Rebolé, A., Rodríguez, M. L., Ortiz, L. T., Alzueta, C., Centeno, C., Viveros, A., Brenes, A., & Arija, I. (2006). Effect of dietary high-oleic acid sunflower seed, palm oil and vitamin E supplementation on broiler performance, fatty acid composition and oxidation susceptibility of meat. British Poultry Science, 47(5), 581-91.
Rebolé A, et al. Effect of Dietary High-oleic Acid Sunflower Seed, Palm Oil and Vitamin E Supplementation On Broiler Performance, Fatty Acid Composition and Oxidation Susceptibility of Meat. Br Poult Sci. 2006;47(5):581-91. PubMed PMID: 17050103.
* Article titles in AMA citation format should be in sentence-case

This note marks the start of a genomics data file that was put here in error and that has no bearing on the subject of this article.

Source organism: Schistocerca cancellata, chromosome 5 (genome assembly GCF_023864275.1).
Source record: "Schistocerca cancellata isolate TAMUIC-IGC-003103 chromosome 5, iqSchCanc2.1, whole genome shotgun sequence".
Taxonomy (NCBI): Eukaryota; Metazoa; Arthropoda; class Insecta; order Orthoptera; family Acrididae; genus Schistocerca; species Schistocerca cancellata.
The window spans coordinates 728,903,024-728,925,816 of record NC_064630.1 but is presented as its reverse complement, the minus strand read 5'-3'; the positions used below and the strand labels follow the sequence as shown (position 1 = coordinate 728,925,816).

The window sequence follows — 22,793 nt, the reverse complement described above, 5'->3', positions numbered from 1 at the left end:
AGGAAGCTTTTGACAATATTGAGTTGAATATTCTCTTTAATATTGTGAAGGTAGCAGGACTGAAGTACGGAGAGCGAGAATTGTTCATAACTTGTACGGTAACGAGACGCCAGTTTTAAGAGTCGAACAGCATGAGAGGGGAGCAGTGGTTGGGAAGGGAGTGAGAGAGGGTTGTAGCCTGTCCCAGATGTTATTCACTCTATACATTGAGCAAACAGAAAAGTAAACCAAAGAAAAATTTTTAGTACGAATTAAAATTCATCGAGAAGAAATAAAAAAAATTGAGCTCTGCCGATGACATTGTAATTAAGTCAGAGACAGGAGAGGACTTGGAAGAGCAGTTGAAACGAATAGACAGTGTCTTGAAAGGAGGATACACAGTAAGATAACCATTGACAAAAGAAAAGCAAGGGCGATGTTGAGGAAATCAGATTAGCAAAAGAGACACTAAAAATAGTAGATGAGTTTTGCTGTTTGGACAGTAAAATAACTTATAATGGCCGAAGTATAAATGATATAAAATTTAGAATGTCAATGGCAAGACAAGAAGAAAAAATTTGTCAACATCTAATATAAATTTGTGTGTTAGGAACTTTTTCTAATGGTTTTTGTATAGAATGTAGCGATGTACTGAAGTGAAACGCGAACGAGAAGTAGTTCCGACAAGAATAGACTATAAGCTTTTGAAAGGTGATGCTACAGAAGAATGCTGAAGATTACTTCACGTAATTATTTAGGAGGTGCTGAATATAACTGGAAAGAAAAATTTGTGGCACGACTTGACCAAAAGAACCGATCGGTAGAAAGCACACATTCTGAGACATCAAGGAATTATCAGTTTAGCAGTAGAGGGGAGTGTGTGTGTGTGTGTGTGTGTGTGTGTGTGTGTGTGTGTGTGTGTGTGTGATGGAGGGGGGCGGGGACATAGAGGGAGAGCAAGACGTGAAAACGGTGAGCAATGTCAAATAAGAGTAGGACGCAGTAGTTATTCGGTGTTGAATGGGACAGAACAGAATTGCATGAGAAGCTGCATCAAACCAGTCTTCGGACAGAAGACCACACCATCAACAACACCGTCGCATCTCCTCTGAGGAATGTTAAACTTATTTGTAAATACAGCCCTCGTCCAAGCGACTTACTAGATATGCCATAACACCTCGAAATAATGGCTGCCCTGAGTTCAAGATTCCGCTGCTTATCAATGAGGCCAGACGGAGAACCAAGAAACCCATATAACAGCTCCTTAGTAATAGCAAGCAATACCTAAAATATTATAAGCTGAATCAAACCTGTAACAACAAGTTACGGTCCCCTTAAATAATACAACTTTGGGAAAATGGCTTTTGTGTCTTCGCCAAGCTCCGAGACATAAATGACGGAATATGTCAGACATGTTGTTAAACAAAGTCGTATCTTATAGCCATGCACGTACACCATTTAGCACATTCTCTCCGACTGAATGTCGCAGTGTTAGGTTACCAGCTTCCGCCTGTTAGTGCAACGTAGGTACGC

TY - JOUR T1 - Effect of dietary high-oleic acid sunflower seed, palm oil and vitamin E supplementation on broiler performance, fatty acid composition and oxidation susceptibility of meat. AU - Rebolé,A, AU - Rodríguez,M L, AU - Ortiz,L T, AU - Alzueta,C, AU - Centeno,C, AU - Viveros,A, AU - Brenes,A, AU - Arija,I, PY - 2006/10/20/pubmed PY - 2007/1/17/medline PY - 2006/10/20/entrez SP - 581 EP - 91 JF - British poultry science JO - Br Poult Sci VL - 47 IS - 5 N2 - 1. A study was conducted to evaluate the effect of inclusion of two fat sources: high-oleic acid sunflower seed (HOASS; 0, 50, 100, 150 and 200 g/kg diet) and palm oil (PO), and dietary supplementation of vitamin E (alpha-tocopheryl acetate, 200 mg/kg diet) on performance, fatty acid composition and susceptibility to oxidation of white and dark chicken meat during refrigerated storage. Female chicks (3 to 6 weeks) were given one of 5 diets containing 90 g/kg of added fat with increasing monounsaturated fatty acid (MUFA) content, adjusted by progressively replacing PO by HOASS. 2. Body weight gain and gain:food ratio of birds were depressed in diets containing the highest proportions of HOASS (150 and 200 g/kg). Relative abdominal fat was reduced in birds fed diets including HOASS, except in the diet containing 100 g HOASS/kg. The inclusion of alpha-tocopheryl acetate improved body weight gain and gain:food ratio. 3. According to the fatty acid profile of the diets, saturated and polyunsaturated fatty acid (SFA and PUFA, respectively) contents were significantly reduced and MUFA content was significantly increased in white and dark chicken meats when the saturated oil, PO, was replaced progressively by HOASS in the diet. The inclusion of alpha-tocopheryl acetate increased PUFA content in both meats. 4. After 4 and 7 d of refrigerated storage, white and dark meat samples obtained from birds fed on diets containing HOASS had significantly lower thiobarbituric acid reacting substance (TBARS) values than those derived from the PO diet. The addition of alpha-tocopheryl acetate significantly reduced the lipid oxidation in white and dark meat. 5. Overall, the results showed that increasing MUFA content of chicken meat by replacing dietary PO with HOASS (up to 100 g/kg) did not adversely affect broiler performance and reduced the susceptibility of meat to oxidation during refrigerated storage. Dietary alpha-tocopherol supplementation improved chicken performance and was effective in protecting lipid meat from oxidation. SN - 0007-1668 UR - https://www.unboundmedicine.com/medline/citation/17050103/Effect_of_dietary_high_oleic_acid_sunflower_seed_palm_oil_and_vitamin_E_supplementation_on_broiler_performance_fatty_acid_composition_and_oxidation_susceptibility_of_meat_ L2 - https://www.tandfonline.com/doi/full/10.1080/00071660600939727 DB - PRIME DP - Unbound Medicine ER -